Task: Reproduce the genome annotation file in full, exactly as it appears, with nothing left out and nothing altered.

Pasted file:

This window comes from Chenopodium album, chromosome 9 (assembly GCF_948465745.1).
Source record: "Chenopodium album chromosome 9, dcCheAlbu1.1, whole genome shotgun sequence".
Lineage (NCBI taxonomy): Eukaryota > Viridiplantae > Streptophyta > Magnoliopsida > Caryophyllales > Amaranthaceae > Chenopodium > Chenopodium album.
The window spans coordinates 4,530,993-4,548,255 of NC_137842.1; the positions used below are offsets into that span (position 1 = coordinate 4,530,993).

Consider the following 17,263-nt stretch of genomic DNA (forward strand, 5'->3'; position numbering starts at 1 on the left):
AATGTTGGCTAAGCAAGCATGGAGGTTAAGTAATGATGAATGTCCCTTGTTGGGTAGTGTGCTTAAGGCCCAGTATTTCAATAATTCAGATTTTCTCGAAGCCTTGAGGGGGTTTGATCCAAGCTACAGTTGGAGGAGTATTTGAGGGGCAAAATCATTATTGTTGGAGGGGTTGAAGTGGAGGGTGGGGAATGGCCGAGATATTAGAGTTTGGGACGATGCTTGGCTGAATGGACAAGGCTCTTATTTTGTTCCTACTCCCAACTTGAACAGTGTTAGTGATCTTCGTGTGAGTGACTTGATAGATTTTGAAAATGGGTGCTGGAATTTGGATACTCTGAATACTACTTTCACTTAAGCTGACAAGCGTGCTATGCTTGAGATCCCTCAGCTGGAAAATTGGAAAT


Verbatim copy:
This window comes from Chenopodium album, chromosome 9 (assembly GCF_948465745.1).
Source record: "Chenopodium album chromosome 9, dcCheAlbu1.1, whole genome shotgun sequence".
Lineage (NCBI taxonomy): Eukaryota > Viridiplantae > Streptophyta > Magnoliopsida > Caryophyllales > Amaranthaceae > Chenopodium > Chenopodium album.
The window spans coordinates 4,530,993-4,548,255 of NC_137842.1; the positions used below are offsets into that span (position 1 = coordinate 4,530,993).

Consider the following 17,263-nt stretch of genomic DNA (forward strand, 5'->3'; position numbering starts at 1 on the left):
AATGTTGGCTAAGCAAGCATGGAGGTTAAGTAATGATGAATGTCCCTTGTTGGGTAGTGTGCTTAAGGCCCAGTATTTCAATAATTCAGATTTTCTCGAAGCCTTGAGGGGGTTTGATCCAAGCTACAGTTGGAGGAGTATTTGAGGGGCAAAATCATTATTGTTGGAGGGGTTGAAGTGGAGGGTGGGGAATGGCCGAGATATTAGAGTTTGGGACGATGCTTGGCTGAATGGACAAGGCTCTTATTTTGTTCCTACTCCCAACTTGAACAGTGTTAGTGATCTTCGTGTGAGTGACTTGATAGATTTTGAAAATGGGTGCTGGAATTTGGATACTCTGAATACTACTTTCACTTAAGCTGACAAGCGTGCTATGCTTGAGATCCCTCAGCTGGAAAATTGGAAAT